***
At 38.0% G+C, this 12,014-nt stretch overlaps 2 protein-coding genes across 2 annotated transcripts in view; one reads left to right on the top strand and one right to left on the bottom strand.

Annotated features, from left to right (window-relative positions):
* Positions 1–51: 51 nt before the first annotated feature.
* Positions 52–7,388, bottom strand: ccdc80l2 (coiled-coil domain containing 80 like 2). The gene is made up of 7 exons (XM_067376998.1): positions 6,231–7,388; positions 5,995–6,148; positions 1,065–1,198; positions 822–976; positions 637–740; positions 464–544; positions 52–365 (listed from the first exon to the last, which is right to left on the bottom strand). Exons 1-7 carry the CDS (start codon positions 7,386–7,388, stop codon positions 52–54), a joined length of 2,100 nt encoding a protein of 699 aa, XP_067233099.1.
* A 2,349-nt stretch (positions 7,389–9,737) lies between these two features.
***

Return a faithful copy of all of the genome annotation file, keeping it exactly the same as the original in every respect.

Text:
At 38.0% G+C, this 12,014-nt stretch overlaps 2 protein-coding genes across 2 annotated transcripts in view; one reads left to right on the top strand and one right to left on the bottom strand.

Annotated features, from left to right (window-relative positions):
* Positions 1–51: 51 nt before the first annotated feature.
* Positions 52–7,388, bottom strand: ccdc80l2 (coiled-coil domain containing 80 like 2). The gene is made up of 7 exons (XM_067376998.1): positions 6,231–7,388; positions 5,995–6,148; positions 1,065–1,198; positions 822–976; positions 637–740; positions 464–544; positions 52–365 (listed from the first exon to the last, which is right to left on the bottom strand). Exons 1-7 carry the CDS (start codon positions 7,386–7,388, stop codon positions 52–54), a joined length of 2,100 nt encoding a protein of 699 aa, XP_067233099.1.
* A 2,349-nt stretch (positions 7,389–9,737) lies between these two features.